- Sexual abuse of older or dependent persons
- Professional boundary violations (clergy, police officers, teachers, physicians, attorneys, etc.)
Sexuality that is expressed through the use of technology that is Internet – based
The Lure of the Net
- Perceived Safety
- Organizing pornography images/video
- Free clips and pay sites
- Self-made porn and picture exchange
- Live viewing of sexual behaviours
- Chatting- chat rooms
- Webcam – exchange of live sexual video, pictures, group sex
- Voyeurism – exhibitionism
- E-mail – text and picture exchange
- Cell phones – picture, videos, text messaging
- Websites – hooking up, anonymous sex
- Dating sites
- Longer term cyber-affairs
- Cybersex may lead to development of sexual compulsivity
- May escalate to other sexual acting out behaviours
- May increase risk for boundary violations
- Sexual behaviours that violate rights of others
- Lack of consent
- Violation of a trusted relationship
- Exploitive use of power for sex
Ten Types of Sex Addiction:
- Voyeurism - Usually means objectifying the other person, so it is not a personal relationship.
- Exhibitionism – From a relationship perspective, it is introducing oneself in an inappropriate way or seeking attention from others with no intent of going further, which is to tease.
- Seductive Role Sex – Often there is a fear of abandonment so having more than one relationship is away to prevent the hurt they are sure they will receive. They are crippled in their ability to form lasting bonds and enduring relationships.
- Trading Sex – If a prostitute is a sex addict, meaning that they found sex more pleasurable with clients than in personal relationships and are “hooked on the life”, it represents a significant distortion of normal courtship. The goal is to simulate flirtation, demonstration, and romance. What actually happens in most cases is about replication of childhood sexual abuse in which the child gained power in a risky game of being sexual with the caregiver.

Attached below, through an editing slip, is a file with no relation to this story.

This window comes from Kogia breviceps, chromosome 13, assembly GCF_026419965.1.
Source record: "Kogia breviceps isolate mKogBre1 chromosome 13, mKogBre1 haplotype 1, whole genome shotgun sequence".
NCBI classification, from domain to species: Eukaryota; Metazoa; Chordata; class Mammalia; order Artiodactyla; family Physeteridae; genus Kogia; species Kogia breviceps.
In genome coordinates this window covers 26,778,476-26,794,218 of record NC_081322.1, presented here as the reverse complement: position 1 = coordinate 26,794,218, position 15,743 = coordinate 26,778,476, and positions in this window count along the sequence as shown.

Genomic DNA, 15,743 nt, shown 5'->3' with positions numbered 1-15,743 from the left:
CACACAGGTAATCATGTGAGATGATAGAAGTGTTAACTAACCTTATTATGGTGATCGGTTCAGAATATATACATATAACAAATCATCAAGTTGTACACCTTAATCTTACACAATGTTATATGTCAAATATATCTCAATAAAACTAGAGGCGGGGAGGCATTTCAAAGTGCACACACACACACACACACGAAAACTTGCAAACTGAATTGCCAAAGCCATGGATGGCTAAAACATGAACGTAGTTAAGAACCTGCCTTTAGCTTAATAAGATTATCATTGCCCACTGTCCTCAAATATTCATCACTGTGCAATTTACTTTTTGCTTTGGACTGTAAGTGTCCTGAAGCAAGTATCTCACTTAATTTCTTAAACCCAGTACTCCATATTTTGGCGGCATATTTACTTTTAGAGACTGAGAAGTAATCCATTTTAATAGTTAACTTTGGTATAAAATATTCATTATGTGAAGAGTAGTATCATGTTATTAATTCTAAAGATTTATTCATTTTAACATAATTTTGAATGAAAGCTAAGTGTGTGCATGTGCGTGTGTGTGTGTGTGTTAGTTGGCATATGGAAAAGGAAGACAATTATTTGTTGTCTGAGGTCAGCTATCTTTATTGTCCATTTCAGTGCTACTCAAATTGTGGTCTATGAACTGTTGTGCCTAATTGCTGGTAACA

- Intrusive Sex – People who engage in intrusive sex, such as touching people in crowds or making obscene phone calls, are really perverting the touching and foreplay dimensions of courtship. Their behaviours represent both intimacy failure and individuation difficulties.
- Fantasy Sex – Many sex addicts find refuge in fantasy sex because other forms of acting out are simply too complicated, too risky, or too much effort. It is about fear of rejection, fear of reality, and reduction of anxiety.
- Paying for Sex - Here, sex addicts are willing participants in simulated intimacy. They are focused, however, on the touching, foreplay, and intercourse without the hassle of a relationship. Often, the failure is about the sex addict’s inability to communicate feelings to his/her partner or to be willing to work on his/her own attractiveness behaviours.
- Anonymous Sex – Having to experience fear in order for arousal or sexual initiation. You do not have to attract, seduce, trick, or even pay for sex. It is just sex. Frequently for sex addicts, part of the high is the risk of unknown persons and situations.
- Pain Exchange Sex – For a sex addict to only be aroused if someone is hurting them is a distortion of what goes into sexual and relationship health. Specifically, touching, foreplay, and intercourse become subordinated to some dramatic story line that is usually a re-enactment of a childhood abuse experience.
- Exploitive Sex – Addicts in this category will use “grooming” behaviour, which is to carefully build the trust of the unsuspecting victim. Attraction, flirtation, demonstration, romance, and intimacy are all used. Arousal is dependent on the vulnerability of another.
Sexual Addiction Statistics:
- Approximately 9 million Americans (3-6%) have some form of sexually compulsive behaviour.
Why do Lawyers Assistance Programs Need to Know?
- Decreased productivity
- Loss of a valuable employee
- Impact on family, clients and colleagues
- Treatable disease
- With excellent outcomes
Above material excerpted from the material presented by Ellen A. Ovson, M.D., at the 21st National Conference for Lawyer Assistance Programs, WORKING TOGETHER Educating the Legal Community – four days of practical sessions on treatment, recovery, and ways to create a healthier profession, sponsored by the ABA Commission on Lawyer Assistance Programs, Little Rock, Arkansas, Oct. 21-24, 2008